Articles

Modulation of endotoxin- and enterotoxin-induced cytokine release by in vivo treatment with beta-(1,6)-branched beta-(1,3)-glucan.

Author

Soltys J, Quinn MT

Date

1/1999

Journal

Infect Immun

Abstract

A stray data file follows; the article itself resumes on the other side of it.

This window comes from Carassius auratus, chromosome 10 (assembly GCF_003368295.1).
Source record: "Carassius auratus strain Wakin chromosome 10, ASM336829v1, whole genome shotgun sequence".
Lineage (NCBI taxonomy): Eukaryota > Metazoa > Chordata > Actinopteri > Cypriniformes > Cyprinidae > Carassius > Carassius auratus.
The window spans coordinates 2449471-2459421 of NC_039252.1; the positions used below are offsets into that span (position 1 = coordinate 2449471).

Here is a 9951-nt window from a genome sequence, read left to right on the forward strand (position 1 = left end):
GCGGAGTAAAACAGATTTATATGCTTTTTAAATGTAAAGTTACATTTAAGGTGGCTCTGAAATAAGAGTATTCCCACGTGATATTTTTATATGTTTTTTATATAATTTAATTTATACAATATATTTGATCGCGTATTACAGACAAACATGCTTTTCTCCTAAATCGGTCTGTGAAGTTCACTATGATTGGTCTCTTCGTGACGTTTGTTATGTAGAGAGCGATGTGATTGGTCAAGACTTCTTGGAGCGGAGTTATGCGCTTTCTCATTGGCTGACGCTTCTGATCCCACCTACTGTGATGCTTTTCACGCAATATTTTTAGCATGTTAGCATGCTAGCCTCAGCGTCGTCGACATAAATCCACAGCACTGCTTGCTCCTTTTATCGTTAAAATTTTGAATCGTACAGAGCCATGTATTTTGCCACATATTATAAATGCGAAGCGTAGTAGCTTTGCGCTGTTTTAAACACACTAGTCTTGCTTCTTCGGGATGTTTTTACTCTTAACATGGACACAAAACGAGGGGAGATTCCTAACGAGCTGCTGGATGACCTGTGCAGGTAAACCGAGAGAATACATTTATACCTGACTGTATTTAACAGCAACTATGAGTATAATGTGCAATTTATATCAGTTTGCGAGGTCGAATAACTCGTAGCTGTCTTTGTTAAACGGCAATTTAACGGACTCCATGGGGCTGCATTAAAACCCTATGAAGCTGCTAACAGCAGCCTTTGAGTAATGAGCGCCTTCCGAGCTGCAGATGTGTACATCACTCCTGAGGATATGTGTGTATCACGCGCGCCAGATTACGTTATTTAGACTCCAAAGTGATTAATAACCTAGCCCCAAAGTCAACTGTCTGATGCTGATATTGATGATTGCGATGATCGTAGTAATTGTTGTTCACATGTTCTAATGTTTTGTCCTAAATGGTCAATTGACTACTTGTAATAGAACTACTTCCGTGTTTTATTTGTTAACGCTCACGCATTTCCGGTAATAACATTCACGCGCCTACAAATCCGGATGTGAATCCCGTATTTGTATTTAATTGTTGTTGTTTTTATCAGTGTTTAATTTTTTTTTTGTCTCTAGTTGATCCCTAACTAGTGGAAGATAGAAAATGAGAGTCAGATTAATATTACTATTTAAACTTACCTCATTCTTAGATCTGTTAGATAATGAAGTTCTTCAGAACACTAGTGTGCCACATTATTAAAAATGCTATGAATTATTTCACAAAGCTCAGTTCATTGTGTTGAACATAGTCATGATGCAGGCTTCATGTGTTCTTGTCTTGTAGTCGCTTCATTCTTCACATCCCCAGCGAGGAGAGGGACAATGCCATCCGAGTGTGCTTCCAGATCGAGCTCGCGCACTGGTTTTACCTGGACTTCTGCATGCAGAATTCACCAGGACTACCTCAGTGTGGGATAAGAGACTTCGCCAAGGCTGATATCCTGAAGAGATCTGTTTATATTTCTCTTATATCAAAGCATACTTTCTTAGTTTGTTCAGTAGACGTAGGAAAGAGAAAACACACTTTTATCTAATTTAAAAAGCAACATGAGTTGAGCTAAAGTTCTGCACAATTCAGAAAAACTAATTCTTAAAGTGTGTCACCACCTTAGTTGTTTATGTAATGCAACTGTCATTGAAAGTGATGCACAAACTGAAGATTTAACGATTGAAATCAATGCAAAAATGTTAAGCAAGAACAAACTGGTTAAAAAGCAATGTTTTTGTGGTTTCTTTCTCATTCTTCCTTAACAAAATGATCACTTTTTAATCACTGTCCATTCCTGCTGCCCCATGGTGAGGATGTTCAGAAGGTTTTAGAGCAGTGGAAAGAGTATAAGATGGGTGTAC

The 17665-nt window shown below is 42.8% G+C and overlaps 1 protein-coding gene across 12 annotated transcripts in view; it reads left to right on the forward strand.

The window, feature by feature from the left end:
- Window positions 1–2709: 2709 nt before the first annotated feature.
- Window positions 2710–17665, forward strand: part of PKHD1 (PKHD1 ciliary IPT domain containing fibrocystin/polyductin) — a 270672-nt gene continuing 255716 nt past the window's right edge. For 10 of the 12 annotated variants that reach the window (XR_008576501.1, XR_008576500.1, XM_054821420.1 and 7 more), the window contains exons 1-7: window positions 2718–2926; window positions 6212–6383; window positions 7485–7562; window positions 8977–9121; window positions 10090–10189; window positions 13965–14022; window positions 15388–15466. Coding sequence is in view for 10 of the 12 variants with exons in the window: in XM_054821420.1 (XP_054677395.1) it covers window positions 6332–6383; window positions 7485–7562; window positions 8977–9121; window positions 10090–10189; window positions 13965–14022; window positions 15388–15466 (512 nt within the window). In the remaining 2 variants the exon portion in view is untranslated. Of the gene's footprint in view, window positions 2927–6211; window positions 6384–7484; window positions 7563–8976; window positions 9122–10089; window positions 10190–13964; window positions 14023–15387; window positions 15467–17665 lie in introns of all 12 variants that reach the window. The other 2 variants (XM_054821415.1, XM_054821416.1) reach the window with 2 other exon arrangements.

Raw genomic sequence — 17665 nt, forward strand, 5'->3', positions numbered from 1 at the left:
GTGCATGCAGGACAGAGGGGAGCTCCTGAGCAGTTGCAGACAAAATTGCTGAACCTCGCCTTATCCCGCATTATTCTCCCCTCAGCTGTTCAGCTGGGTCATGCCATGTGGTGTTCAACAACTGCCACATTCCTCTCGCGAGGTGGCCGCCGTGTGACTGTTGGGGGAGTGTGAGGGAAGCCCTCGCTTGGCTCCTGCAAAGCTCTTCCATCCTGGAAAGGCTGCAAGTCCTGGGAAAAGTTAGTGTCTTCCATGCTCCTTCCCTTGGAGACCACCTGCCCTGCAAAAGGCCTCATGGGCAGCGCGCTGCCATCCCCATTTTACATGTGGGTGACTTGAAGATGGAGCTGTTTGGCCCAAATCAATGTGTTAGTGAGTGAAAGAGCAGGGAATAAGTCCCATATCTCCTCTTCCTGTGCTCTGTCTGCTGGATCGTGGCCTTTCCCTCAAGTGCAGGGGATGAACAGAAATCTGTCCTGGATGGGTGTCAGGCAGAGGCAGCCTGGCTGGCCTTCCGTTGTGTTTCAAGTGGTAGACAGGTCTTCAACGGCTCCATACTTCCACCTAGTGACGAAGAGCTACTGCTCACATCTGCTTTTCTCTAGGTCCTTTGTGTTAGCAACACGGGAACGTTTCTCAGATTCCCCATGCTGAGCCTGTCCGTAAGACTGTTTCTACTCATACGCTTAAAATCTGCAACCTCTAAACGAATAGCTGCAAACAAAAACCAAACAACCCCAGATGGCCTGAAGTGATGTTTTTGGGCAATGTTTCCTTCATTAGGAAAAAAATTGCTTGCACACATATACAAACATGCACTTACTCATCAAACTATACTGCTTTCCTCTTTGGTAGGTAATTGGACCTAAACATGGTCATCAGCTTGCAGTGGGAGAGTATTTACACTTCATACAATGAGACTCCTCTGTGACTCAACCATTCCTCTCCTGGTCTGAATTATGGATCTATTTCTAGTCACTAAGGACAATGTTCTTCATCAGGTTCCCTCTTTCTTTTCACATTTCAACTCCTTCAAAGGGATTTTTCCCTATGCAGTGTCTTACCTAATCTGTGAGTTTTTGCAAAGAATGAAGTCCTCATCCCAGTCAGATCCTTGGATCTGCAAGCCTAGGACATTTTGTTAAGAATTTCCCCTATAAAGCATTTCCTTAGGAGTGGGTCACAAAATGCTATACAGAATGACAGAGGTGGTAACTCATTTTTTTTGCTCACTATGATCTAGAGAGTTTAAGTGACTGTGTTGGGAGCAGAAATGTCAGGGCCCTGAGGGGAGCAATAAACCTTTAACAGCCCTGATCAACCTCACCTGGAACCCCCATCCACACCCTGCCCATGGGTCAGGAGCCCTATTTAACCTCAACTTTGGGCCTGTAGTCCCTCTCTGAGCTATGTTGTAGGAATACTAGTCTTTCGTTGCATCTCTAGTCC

Leukocytes activated by endotoxin or enterotoxins release proinflammatory cytokines, thereby contributing to the cascade of events leading to septic shock. In the present studies, we analyzed the effects of in vivo administration of a soluble immunomodulator, beta-(1,6)-branched beta-(1,3)-glucan (soluble beta-glucan), on toxin- stimulated cytokine production in monocytes and lymphocytes isolated from treated mice. In vitro stimulation of lymphocytes isolated from soluble beta-glucan-treated mice with lipopolysaccharide (LPS) resulted in enhanced production of interleukin-6 (IL-6) and suppressed production of tumor necrosis factor alpha (TNF-alpha), while stimulation of these cells with staphylococcal enterotoxin B (SEB) or toxic shock syndrome toxin 1 (TSST-1) resulted in enhanced production of gamma interferon (IFN-gamma) and suppressed production of IL-2 and TNF-alpha compared to that in cells isolated from untreated mice. In vitro stimulation of monocytes isolated from soluble beta-glucan-treated mice with LPS also resulted in suppressed TNF-alpha production, while stimulation of these cells with SEB or TSST-1 resulted in suppressed IL-6 and TNF-alpha production compared to that in cells isolated from untreated mice. Thus, the overall cytokine pattern of leukocytes from soluble beta-glucan-treated mice reflects suppressed production of proinflammatory cytokines, especially TNF-alpha. Taken together, our results suggest that treatment with soluble beta-glucan can modulate the induction cytokines during sepsis, resulting in an overall decrease in host mortality.